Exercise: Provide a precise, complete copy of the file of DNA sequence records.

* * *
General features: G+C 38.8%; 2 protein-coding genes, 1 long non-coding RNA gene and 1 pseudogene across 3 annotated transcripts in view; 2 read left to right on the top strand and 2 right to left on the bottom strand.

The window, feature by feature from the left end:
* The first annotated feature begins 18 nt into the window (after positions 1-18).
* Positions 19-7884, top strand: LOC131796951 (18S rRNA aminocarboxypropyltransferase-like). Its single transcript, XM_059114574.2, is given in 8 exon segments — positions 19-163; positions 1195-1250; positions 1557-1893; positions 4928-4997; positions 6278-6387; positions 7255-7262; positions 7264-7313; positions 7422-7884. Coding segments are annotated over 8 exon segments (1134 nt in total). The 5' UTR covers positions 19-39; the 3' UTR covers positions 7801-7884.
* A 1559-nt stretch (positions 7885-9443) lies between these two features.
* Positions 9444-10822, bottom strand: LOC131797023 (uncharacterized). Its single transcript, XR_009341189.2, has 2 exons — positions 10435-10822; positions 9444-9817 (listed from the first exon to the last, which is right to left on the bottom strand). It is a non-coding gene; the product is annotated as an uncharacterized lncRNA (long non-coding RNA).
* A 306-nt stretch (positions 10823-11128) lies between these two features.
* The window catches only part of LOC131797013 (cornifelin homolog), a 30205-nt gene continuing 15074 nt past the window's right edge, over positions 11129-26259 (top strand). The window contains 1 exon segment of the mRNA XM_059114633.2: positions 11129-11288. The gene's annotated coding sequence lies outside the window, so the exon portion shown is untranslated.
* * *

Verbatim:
General features: G+C 38.8%; 2 protein-coding genes, 1 long non-coding RNA gene and 1 pseudogene across 3 annotated transcripts in view; 2 read left to right on the top strand and 2 right to left on the bottom strand.

The window, feature by feature from the left end:
* The first annotated feature begins 18 nt into the window (after positions 1-18).
* Positions 19-7884, top strand: LOC131796951 (18S rRNA aminocarboxypropyltransferase-like). Its single transcript, XM_059114574.2, is given in 8 exon segments — positions 19-163; positions 1195-1250; positions 1557-1893; positions 4928-4997; positions 6278-6387; positions 7255-7262; positions 7264-7313; positions 7422-7884. Coding segments are annotated over 8 exon segments (1134 nt in total). The 5' UTR covers positions 19-39; the 3' UTR covers positions 7801-7884.
* A 1559-nt stretch (positions 7885-9443) lies between these two features.
* Positions 9444-10822, bottom strand: LOC131797023 (uncharacterized). Its single transcript, XR_009341189.2, has 2 exons — positions 10435-10822; positions 9444-9817 (listed from the first exon to the last, which is right to left on the bottom strand). It is a non-coding gene; the product is annotated as an uncharacterized lncRNA (long non-coding RNA).
* A 306-nt stretch (positions 10823-11128) lies between these two features.
* The window catches only part of LOC131797013 (cornifelin homolog), a 30205-nt gene continuing 15074 nt past the window's right edge, over positions 11129-26259 (top strand). The window contains 1 exon segment of the mRNA XM_059114633.2: positions 11129-11288. The gene's annotated coding sequence lies outside the window, so the exon portion shown is untranslated.